That’s a wrap for 2020
Wow. 2020 has been a journey. My first thought, strangely, is that I don’t truly understand. Let me explain. If you turn on the news, you’ll hear about doom, misery and tragedy. But, for me, I’ve had an awesome, albeit unusual year. In 2020 I survived a global pandemic while my entire family stayed healthy, I graduated University with the highest distinction, I helped people that I care about, I landed one of the best jobs in my city, and I met my amazing girlfriend. Maybe I’ve just used up my luck for the next decade. The amount of suffering in the world has truly reached new levels. 2020 will be remembered for the rest of my life.
My mother isn’t easily excited. She isn’t materialistic. She doesn’t care for a big house, a fancy car, or designed clothes. But one thing that she has been anticipating for decades is for me and my brother to graduate and get “real jobs.” Indeed, my brother and I both graduated this year. My brother now has a degree in mechanical engineering and is working towards his P. Eng, while I can now call myself a computer scientist.
The sheer extent of what she’s had to endure over the past ten years is incomprehensible.
It’s a shame that neither of us had a formal graduation ceremony. Our graduation ceremonies would have been more meaningful than any celebration we’ve ever had. We were going to celebrate our graduation and then have an extended vacation in Korea. We had our plane tickets and everything. Fuck Covid. I’ve got vacation days in the bank, and we’re still hoping to make that trip happen. 🤞
Being the sole engineer at a start-up with a multi-million-dollar valuation forces you to grow up a bit. When investors are booked for a demo a week from today, and nobody can make it happen except for you, you have no choice but excellence. Putting that much pressure on an individual is a sure-fire way to sharpen them up. And I’ve learned so many lessons from this experience. Some are obvious, but a lot aren’t. One obvious lesson is that you should wake up and stay healthy to maintain peak performance. But a less obvious lesson that I learned was not to hire your friends. When the project is enormous enough that you need to hire help, you should hire to actually help–not just the top people on your LinkedIn that took one programming course. I hired 7 engineers and fired 6.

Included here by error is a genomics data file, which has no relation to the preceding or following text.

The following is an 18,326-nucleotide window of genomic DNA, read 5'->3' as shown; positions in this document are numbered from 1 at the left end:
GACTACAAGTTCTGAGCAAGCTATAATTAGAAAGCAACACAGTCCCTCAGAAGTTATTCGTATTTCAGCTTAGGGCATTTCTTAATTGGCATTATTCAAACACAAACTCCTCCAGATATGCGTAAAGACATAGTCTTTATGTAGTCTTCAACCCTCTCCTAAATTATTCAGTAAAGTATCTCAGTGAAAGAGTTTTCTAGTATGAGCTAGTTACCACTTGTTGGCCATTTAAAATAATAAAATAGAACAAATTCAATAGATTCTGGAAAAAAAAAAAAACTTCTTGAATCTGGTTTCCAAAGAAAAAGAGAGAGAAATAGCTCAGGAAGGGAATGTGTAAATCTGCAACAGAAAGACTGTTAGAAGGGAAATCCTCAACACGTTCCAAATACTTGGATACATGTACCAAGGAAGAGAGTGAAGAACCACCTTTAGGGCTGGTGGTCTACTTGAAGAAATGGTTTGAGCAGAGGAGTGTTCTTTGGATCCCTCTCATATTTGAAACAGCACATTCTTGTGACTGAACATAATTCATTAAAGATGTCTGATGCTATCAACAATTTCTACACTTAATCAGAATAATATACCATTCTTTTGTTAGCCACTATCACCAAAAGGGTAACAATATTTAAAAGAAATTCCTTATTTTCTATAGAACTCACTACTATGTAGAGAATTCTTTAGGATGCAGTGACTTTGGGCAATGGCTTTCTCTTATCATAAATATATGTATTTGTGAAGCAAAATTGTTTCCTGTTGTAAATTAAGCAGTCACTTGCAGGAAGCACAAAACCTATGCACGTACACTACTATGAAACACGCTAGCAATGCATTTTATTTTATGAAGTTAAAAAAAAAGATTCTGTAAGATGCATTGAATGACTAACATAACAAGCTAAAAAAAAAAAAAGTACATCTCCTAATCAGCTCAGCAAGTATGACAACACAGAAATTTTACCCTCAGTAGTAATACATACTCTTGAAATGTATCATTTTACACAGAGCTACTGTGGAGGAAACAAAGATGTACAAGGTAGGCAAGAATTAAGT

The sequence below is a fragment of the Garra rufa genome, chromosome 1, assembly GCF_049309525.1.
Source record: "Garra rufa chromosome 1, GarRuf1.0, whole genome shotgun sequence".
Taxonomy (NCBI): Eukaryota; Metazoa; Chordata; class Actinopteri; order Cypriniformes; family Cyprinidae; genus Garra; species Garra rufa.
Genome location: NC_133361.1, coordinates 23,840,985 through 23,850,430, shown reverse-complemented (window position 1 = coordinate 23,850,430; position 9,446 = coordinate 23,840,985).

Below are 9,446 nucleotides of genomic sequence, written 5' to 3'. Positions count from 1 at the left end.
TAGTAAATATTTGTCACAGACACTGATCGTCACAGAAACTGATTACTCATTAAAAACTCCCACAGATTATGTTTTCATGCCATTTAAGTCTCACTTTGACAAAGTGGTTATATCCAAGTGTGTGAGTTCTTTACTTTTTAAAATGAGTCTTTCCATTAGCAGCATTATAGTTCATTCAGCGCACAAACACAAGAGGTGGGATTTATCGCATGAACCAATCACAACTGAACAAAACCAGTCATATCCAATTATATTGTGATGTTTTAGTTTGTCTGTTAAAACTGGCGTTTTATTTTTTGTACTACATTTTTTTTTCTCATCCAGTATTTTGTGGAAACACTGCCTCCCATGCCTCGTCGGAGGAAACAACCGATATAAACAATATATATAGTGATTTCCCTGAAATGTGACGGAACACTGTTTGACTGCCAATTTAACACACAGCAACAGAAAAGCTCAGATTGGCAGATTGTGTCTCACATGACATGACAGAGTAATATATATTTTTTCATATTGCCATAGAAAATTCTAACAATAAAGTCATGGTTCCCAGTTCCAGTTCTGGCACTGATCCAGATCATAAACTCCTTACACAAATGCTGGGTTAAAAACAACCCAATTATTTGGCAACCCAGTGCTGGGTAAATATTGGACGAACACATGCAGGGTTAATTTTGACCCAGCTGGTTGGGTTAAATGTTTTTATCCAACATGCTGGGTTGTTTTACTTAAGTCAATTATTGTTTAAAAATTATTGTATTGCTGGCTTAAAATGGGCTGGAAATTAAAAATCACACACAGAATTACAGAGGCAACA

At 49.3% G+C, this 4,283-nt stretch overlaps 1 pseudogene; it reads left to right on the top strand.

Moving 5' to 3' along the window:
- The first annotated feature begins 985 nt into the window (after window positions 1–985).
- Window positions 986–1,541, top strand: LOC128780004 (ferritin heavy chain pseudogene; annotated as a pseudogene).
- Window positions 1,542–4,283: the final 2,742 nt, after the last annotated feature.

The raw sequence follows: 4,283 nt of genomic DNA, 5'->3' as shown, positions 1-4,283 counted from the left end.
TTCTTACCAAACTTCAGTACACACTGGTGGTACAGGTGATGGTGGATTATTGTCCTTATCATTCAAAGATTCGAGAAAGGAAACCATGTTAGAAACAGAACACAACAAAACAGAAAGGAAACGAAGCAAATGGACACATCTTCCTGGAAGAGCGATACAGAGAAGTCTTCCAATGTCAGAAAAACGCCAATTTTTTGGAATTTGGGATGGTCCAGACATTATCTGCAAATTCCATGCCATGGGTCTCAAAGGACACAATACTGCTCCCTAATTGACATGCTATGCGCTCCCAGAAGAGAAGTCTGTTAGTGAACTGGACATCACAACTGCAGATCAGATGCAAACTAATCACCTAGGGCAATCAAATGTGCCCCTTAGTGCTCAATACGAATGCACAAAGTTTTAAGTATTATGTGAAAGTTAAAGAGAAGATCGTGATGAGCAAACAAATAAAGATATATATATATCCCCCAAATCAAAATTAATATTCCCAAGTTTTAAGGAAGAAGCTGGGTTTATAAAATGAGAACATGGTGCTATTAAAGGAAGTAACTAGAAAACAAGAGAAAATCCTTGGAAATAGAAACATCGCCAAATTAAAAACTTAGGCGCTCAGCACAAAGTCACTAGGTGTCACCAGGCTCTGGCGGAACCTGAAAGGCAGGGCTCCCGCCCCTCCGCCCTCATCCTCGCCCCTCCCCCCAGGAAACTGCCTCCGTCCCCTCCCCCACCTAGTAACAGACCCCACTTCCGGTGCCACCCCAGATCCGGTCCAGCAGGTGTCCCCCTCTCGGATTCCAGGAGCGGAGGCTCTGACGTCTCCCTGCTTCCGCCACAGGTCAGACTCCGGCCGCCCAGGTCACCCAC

This is a tech blog, after all. I’ve learned a fair bit of new tech this year. I’ll write about two.
I almost didn’t talk about React because of how long this year has felt. February feels like five years ago, but that’s when I dove deep into react.js. I’ve worked on react projects prior to this year, but this is the year that I was forced to hone my react knowledge. Indeed, when I took on the responsibilities that I did at VendorPM, I was absolutely required to know everything. I had nobody to rely on. If something needed to be built, there was nobody but me. This forced me, once again, to be an extremely quick learner, and I’m grateful for that. Even today, my react knowledge serves me well.
Working at Home
Working from home is good and bad. It’s great because your commute is reduced to zero and your expenses are drastically reduced. It’s awful because I’ve never met any of my amazing coworkers in person. It’s terrible because communication is far more difficult in a remote environment and it breaks down easily. But it’s incredible because it completely erases restrictions on who you’re able to collaborate with. I would advise one to pick their poison, except that in 2020, it’s been decided for you.
Happy New Year
Thanks for reading my blog. 2020 was rough, yet great. Here’s to a very, very different 2021.